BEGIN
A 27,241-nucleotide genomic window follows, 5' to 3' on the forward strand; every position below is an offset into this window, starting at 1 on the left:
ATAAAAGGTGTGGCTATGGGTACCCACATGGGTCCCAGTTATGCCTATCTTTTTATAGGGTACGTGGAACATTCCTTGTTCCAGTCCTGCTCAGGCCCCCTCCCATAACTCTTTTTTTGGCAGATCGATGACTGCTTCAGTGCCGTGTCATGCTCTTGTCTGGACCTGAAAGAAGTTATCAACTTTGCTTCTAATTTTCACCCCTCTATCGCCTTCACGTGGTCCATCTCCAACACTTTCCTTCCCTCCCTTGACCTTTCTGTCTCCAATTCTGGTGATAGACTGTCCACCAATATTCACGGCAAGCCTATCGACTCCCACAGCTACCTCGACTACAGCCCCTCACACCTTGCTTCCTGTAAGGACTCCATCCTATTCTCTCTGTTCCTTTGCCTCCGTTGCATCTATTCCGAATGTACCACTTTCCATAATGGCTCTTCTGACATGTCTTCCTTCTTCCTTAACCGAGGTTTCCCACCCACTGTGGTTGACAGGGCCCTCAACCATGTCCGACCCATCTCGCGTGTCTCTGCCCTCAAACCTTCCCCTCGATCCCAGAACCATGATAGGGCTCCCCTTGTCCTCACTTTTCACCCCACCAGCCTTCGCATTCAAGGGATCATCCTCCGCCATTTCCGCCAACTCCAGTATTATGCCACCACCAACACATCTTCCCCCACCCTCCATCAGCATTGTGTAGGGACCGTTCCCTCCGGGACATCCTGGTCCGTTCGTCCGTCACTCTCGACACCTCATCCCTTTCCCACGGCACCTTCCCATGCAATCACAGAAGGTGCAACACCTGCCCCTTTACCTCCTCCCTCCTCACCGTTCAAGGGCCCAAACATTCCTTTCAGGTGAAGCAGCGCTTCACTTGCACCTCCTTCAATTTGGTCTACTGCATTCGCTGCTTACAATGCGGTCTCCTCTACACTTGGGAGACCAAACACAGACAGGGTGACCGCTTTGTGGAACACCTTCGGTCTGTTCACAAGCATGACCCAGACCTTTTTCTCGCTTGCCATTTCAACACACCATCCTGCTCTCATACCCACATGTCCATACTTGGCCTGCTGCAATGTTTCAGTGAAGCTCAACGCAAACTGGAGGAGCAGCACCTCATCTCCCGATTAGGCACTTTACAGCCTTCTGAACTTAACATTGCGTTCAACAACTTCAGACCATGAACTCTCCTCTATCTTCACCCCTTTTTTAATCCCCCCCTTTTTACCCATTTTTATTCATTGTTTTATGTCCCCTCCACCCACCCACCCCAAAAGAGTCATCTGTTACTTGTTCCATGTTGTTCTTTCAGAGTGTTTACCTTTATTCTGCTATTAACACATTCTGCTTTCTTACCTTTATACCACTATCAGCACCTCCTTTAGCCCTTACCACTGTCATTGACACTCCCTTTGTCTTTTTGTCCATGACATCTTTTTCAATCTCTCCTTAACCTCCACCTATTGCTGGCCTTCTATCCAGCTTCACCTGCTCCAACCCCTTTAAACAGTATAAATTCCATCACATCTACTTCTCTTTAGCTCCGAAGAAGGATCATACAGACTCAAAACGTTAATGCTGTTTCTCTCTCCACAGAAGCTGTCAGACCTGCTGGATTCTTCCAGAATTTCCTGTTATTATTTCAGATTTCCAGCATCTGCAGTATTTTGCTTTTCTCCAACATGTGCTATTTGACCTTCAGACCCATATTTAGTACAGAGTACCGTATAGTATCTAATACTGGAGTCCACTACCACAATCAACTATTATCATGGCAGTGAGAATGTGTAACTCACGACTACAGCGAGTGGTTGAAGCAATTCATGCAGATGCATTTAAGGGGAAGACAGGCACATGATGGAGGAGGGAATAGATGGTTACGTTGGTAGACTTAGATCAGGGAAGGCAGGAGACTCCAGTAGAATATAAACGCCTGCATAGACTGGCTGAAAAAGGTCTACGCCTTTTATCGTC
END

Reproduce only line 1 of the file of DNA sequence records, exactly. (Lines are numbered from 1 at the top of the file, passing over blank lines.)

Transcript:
A 27,241-nucleotide genomic window follows, 5' to 3' on the forward strand; every position below is an offset into this window, starting at 1 on the left: